Heroin-related deaths on the rise

Law enforcement in multiple counties work to stop the drug



Heroin use in Minnesota is a suburban, urban and rural problem, according to Hennepin County Sheriff Rich Stanek. And with a report from the Hennepin County Medical Examiner that there were 21 heroin-related deaths in 2011 compared to eight in 2010, Stanek said the law enforcement community is stepping up to cut the drug off at its source and educate the public about how dangerous it is.

Anoka and Ramsey counties are seeing similar trends in heroin use to Hennepin County. Among the three counties there were 16 total heroin-related deaths in 2010. In 2011, there were 46 total deaths among the three counties.

"We don’t want to see heroin claim more lives and we don’t want another year with huge numbers like that," Stanek said.

However, Stanek said he is not optimistic based on data and trends in 2012.

"So far in 2012, there are signs that the heroin problem is persisting, in fact maybe even growing in terms of abuse and overdoses across the metropolitan area," he said. "(In) the first three months of 2012, if you compare to the first three months of 2011, the Hennepin County Sheriff’s Office is already on track to surpass the amount of heroin seized during investigations for the year."

Stanek, along with Ramsey County Sheriff Matt Bostrom and Anoka County Sheriff James Stuart, discussed causes for the trends at a news conference last week: prescription drug abuse and the potency of heroin in Minnesota.

Stanek said prescription painkillers, such as vicodin, are addictive if abused and both those drugs and heroin are opiates. If an addict no longer has access to prescription painkillers, they will often start injecting or smoking heroin. It’s easier to get, and it’s cheaper, Stanek said.

And, drug dealers have been selling heroin in Minnesota that is 93.5 percent pure – which makes it more addictive.

"A heroin user in the Twin Cities has a greater change of accidental overdose because the purity of that heroin is so high," Stanek said.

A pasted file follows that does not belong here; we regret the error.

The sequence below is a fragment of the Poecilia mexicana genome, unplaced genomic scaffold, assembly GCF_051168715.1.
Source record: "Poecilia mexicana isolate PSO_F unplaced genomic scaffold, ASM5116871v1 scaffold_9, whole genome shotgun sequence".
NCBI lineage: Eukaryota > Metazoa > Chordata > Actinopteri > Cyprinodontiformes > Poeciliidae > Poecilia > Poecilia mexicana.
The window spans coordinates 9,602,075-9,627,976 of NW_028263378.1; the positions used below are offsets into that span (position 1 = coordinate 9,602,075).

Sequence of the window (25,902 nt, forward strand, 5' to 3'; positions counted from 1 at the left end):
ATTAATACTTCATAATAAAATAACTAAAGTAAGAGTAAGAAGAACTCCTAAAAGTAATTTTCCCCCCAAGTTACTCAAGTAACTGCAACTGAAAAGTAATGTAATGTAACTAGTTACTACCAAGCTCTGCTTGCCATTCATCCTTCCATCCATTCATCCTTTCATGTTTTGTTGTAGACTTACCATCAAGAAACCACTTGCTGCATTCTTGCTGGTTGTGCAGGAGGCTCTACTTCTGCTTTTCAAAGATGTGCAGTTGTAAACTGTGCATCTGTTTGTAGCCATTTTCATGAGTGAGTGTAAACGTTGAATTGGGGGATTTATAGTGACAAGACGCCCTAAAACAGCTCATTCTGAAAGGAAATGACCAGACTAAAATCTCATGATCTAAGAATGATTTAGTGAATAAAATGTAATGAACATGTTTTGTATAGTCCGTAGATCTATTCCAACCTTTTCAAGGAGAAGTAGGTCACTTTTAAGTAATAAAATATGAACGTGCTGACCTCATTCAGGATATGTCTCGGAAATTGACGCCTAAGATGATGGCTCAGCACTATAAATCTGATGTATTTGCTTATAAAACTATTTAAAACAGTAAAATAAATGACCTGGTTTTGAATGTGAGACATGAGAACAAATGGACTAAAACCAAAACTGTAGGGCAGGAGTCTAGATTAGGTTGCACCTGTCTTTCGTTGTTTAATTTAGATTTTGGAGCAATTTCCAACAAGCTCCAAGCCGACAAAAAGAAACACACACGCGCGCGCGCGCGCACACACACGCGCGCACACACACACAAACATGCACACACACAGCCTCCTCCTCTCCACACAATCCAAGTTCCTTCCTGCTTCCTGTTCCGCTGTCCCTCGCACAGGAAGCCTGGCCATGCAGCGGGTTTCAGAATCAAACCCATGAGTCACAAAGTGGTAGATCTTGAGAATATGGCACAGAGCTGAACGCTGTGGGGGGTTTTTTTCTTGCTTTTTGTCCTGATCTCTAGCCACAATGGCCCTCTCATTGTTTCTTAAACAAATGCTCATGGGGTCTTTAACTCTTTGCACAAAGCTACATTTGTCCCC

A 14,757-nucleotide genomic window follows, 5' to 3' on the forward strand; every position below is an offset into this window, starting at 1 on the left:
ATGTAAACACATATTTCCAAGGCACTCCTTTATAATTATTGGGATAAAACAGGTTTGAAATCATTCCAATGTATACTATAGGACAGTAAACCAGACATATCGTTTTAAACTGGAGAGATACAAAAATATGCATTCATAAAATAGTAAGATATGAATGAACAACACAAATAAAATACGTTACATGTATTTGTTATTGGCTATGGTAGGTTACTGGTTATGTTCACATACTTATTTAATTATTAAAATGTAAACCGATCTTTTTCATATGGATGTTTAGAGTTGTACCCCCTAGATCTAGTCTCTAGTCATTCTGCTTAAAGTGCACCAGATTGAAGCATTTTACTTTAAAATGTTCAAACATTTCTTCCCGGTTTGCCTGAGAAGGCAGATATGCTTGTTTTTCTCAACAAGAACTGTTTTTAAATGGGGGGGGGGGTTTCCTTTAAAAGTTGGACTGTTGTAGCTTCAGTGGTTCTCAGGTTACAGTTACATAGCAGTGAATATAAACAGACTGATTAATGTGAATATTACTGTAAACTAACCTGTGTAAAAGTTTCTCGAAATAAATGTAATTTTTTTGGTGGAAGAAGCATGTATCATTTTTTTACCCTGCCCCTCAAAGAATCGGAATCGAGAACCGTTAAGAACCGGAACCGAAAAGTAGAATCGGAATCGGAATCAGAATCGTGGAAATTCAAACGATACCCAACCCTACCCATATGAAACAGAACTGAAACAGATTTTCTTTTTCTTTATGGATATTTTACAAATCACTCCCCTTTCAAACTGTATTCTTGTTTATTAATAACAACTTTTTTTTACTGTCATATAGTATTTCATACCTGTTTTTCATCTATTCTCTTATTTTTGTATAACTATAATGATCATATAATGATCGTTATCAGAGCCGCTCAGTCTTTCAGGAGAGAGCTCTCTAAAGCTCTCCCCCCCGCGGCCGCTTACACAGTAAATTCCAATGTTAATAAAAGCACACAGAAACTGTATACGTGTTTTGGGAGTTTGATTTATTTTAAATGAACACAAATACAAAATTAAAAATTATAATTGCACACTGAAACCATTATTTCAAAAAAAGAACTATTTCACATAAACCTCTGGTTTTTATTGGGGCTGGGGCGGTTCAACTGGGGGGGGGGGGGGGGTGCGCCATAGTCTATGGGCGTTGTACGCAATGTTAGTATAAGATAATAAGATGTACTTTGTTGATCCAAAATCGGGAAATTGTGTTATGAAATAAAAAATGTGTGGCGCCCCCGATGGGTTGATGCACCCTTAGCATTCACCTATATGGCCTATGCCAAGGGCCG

In Anoka County, Stuart said law enforcement has been tracking heroin use since 2008. In the end of that year, there were two heroin-related deaths and there were seven in 2009, Stuart said. "In 2010 there were nine heroin overdoses where the victim survived and five additional overdoses resulting in deaths.

We’re here to say, ‘no more, not in our communities.’ It’s our position that this cannot be tolerated any longer," he said.

Both Stanek and Bostrom equated the recent trends in heroin use and deaths to the late 1990s when methamphetamine was more prevalent in Minnesota.

"The concern from my vantage point is we’re seeing some similar things on the front end of the heroin trends," Bostrom said. "If we don’t do something now we could end up having a similar issue with heroin that we had with meth."

Law enforcement has already made one step to prevent heroin addiction through its collection of expired or unused prescription drugs – which Stanek said are a precursor to heroin use.

During two weeks of a prescription "take back" program at the Hennepin County Public Safety Facility in Minneapolis, Stanek said they collected about 150 pounds of prescription narcotics.

"This program addresses the vital public safety and public health issue. More than seven million Americans abuse prescription drugs according to the 2009 Substance Abuse and Mental Health Services Administration national survey on drug use," Stanek said.


While law enforcement from Anoka, Ramsey and Hennepin counties and across the state work to arrest drug dealers and to try to stop the movement of heroin from the southern border, they stress it is important for parents and educators to talk to youths about the dangers of the drug.

According to Partnership for Drug Free America, Stanek said, each day approximately 2,500 teens use prescription drugs to get high for the first time.

"Please don’t assume that the youth in your life know better or would never do that," he said.

Warning signs include youths becoming more reclusive, because heroin and prescription painkillers are sedatives, having mood swings and poor hygiene and even committing crimes such as shoplifting.

On a larger scale, the Anoka, Ramsey and Hennepin sheriffs are working with law enforcement across the state and country to keep heroin from crossing the border.

"The vast majority of heroin comes from the southern border," Stanek said. "We’re not immune to that, we’re part of that. Our job is cut out for us. Our job is to stop the supply," he said.

And, Bostrom said, law enforcement work with the court system and public health professionals to try to help addicts they arrest for committing a crime get treatment.

"I think the courts and the prosecutors are supportive of these efforts because part of our response isn’t so much how many people you arrest, it’s how many people (you) won’t see in the system again," Bostrom said. "We’re trying to be intentional in our role and not look at it just as law enforcement."

Info: hennepin.us/medicine, 612-348-3777 about prescription drug collection.

Drop boxes for prescription drugs are located at Hennepin County Sheriff’s Patrol Headquarters, 9401 83rd Ave. N., Brooklyn Park and at the Hennepin County Public Safety Facility, 401 Fourth Ave. S., Minneapolis.